If you're planning to start a business shortly, you should consider moving the start date to September. Why? Because on average, people get far more work accomplished during autumn than any other season.

The task-management software company Redbooth recently compiled data from 1.8 million projects and 28 million tasks over a four-year period. Some of the these findings include:

  • Monday is the most productive day of the workweek.
  • Friday is the least productive day of the workweek (but not by much).
  • Work activity peaks at 11 a.m. and starts declining after lunch.
  • Even though most people are still at work, productivity nose-dives after 4 p.m.

While it's interesting to see statistical proof, most people intuitively know all of that. What's surprising, though, is that there's a huge variation in productivity according to season. According to the data, the average worker is

  • 20 percent more productive in autumn than in winter.
  • 11 percent more productive in autumn than in spring.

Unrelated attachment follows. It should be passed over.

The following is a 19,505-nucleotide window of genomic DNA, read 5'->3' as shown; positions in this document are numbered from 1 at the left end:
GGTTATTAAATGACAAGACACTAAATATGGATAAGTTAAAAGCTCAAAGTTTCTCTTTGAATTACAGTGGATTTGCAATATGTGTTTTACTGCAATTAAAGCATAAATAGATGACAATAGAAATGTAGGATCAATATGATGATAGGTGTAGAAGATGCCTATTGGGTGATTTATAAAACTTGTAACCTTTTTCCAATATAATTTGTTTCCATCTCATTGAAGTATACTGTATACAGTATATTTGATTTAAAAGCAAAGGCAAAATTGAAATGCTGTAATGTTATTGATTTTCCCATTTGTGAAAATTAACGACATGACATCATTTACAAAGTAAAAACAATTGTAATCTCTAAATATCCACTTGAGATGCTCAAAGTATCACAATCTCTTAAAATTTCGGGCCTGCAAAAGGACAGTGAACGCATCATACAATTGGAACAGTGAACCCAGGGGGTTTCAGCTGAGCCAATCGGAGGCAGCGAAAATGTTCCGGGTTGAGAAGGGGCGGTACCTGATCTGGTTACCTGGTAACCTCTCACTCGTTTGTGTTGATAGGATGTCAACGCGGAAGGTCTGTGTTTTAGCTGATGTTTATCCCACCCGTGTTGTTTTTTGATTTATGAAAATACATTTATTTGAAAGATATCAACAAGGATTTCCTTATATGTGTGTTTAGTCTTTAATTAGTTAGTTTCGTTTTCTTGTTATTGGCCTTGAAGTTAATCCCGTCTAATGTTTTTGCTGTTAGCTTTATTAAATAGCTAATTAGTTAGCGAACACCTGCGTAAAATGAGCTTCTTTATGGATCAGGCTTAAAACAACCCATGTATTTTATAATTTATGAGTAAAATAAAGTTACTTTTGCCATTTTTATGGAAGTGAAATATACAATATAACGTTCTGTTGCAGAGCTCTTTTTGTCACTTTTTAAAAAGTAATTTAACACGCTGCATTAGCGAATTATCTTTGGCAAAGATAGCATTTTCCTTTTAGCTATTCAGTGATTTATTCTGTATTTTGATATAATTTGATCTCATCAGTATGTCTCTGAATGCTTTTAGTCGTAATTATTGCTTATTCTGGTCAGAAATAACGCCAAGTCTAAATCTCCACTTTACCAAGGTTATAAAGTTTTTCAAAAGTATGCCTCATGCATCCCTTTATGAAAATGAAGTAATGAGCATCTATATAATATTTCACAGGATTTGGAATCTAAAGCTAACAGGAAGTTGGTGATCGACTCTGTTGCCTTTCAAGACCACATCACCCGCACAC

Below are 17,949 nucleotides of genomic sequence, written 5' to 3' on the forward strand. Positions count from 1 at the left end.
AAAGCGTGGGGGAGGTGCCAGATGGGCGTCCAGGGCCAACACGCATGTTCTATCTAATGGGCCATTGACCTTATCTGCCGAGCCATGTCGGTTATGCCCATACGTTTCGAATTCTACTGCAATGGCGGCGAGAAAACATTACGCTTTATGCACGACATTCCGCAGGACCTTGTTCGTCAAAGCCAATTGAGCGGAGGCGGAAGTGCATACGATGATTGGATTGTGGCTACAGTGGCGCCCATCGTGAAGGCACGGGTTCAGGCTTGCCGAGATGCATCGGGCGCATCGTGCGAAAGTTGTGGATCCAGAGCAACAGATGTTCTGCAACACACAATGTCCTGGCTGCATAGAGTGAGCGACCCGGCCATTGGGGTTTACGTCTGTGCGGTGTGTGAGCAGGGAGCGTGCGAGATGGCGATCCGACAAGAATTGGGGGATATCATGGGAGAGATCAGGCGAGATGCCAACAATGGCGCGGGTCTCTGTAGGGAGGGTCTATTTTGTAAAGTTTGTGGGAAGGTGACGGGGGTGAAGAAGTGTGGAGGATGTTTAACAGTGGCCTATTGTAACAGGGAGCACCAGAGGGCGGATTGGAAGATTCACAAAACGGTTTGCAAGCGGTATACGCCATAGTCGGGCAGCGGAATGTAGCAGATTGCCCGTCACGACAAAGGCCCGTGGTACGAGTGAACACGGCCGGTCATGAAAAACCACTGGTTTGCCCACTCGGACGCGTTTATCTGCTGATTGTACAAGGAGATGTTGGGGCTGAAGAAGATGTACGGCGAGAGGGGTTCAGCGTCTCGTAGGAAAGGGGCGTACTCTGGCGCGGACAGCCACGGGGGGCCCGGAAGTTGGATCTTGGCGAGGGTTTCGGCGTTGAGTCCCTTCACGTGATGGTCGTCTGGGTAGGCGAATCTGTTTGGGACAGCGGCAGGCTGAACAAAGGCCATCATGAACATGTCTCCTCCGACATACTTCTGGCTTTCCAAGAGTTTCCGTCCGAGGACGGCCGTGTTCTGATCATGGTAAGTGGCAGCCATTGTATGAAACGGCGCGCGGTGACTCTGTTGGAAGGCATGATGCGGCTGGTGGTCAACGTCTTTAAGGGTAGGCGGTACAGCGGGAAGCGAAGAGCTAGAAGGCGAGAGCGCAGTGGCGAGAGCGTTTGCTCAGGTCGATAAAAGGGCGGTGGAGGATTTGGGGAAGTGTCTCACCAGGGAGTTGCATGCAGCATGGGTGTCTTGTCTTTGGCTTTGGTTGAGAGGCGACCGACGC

• 7 percent more productive in autumn than summer.

The sharp differences in seasonal productivity are echoed by month-to-month productivity figures. On average, workers get 32 percent more done in the most productive month (October) than in the least productive month (January). 

In fact, the three most productive months of the year are September, October, and November, despite the fact that two of those three months have only 30 days and November contains a four-day weekend.

Redbooth speculates that the autumn productivity boost is because people are "cramming in work before the holidays," but since they were only analyzing historical data, that's pure speculation.

An article in Business Insider on the same subject (but based on a separate study) similarly opined that autumn

represents the best working conditions of the year. People come back to school and work from summer breaks refreshed and ready to be productive. Many companies begin eyeing their year-end results and kick into gear for a "fall sprint" into the fourth quarter.

I'm not so sure. I can't remember any occasion where a boss or coworker said anything like "Hey, it's September--let's get working on those year-end results!"

I suspect there's something more primal at root here. For thousands of years, agricultural societies have depended upon autumn harvests for year-long survival. Humans have probably developed a genetic propensity to become especially active in the autumn.

So there you have it. Because starting a new business requires extra effort in the first few months, you'll be better able to handle the additional workload if you schedule its launch in September, preferably on around the equinox, which in 2018 falls on September 22.